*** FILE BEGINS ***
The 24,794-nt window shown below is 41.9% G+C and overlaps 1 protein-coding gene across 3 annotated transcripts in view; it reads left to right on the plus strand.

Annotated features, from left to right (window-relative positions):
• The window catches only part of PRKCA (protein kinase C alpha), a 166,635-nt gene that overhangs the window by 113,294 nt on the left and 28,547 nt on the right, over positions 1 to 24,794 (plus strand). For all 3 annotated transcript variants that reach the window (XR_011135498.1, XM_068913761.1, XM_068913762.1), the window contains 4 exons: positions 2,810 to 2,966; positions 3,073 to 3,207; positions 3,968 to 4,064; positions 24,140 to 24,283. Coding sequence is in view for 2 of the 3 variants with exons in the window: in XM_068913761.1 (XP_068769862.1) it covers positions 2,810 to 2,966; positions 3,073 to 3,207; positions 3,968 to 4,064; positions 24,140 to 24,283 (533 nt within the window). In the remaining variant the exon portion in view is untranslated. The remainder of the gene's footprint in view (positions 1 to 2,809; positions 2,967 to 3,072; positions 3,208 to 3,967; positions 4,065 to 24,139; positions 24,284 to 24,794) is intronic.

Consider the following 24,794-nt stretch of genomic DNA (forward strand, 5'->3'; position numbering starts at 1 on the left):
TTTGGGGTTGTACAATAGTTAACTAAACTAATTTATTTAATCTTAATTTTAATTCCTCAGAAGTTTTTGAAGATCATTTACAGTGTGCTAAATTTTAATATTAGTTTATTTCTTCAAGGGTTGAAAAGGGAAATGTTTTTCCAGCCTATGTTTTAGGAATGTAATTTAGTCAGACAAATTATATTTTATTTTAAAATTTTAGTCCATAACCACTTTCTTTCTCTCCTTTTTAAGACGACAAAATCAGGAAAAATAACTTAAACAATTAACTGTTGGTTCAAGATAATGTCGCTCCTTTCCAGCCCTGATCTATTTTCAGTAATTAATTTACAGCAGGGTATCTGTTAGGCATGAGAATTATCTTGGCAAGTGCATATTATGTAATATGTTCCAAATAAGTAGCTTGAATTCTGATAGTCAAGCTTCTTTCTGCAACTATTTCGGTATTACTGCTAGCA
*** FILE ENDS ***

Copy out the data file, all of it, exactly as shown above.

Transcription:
The 24,794-nt window shown below is 41.9% G+C and overlaps 1 protein-coding gene across 3 annotated transcripts in view; it reads left to right on the plus strand.

Annotated features, from left to right (window-relative positions):
• The window catches only part of PRKCA (protein kinase C alpha), a 166,635-nt gene that overhangs the window by 113,294 nt on the left and 28,547 nt on the right, over positions 1 to 24,794 (plus strand). For all 3 annotated transcript variants that reach the window (XR_011135498.1, XM_068913761.1, XM_068913762.1), the window contains 4 exons: positions 2,810 to 2,966; positions 3,073 to 3,207; positions 3,968 to 4,064; positions 24,140 to 24,283. Coding sequence is in view for 2 of the 3 variants with exons in the window: in XM_068913761.1 (XP_068769862.1) it covers positions 2,810 to 2,966; positions 3,073 to 3,207; positions 3,968 to 4,064; positions 24,140 to 24,283 (533 nt within the window). In the remaining variant the exon portion in view is untranslated. The remainder of the gene's footprint in view (positions 1 to 2,809; positions 2,967 to 3,072; positions 3,208 to 3,967; positions 4,065 to 24,139; positions 24,284 to 24,794) is intronic.

Consider the following 24,794-nt stretch of genomic DNA (forward strand, 5'->3'; position numbering starts at 1 on the left):
TTTGGGGTTGTACAATAGTTAACTAAACTAATTTATTTAATCTTAATTTTAATTCCTCAGAAGTTTTTGAAGATCATTTACAGTGTGCTAAATTTTAATATTAGTTTATTTCTTCAAGGGTTGAAAAGGGAAATGTTTTTCCAGCCTATGTTTTAGGAATGTAATTTAGTCAGACAAATTATATTTTATTTTAAAATTTTAGTCCATAACCACTTTCTTTCTCTCCTTTTTAAGACGACAAAATCAGGAAAAATAACTTAAACAATTAACTGTTGGTTCAAGATAATGTCGCTCCTTTCCAGCCCTGATCTATTTTCAGTAATTAATTTACAGCAGGGTATCTGTTAGGCATGAGAATTATCTTGGCAAGTGCATATTATGTAATATGTTCCAAATAAGTAGCTTGAATTCTGATAGTCAAGCTTCTTTCTGCAACTATTTCGGTATTACTGCTAGCA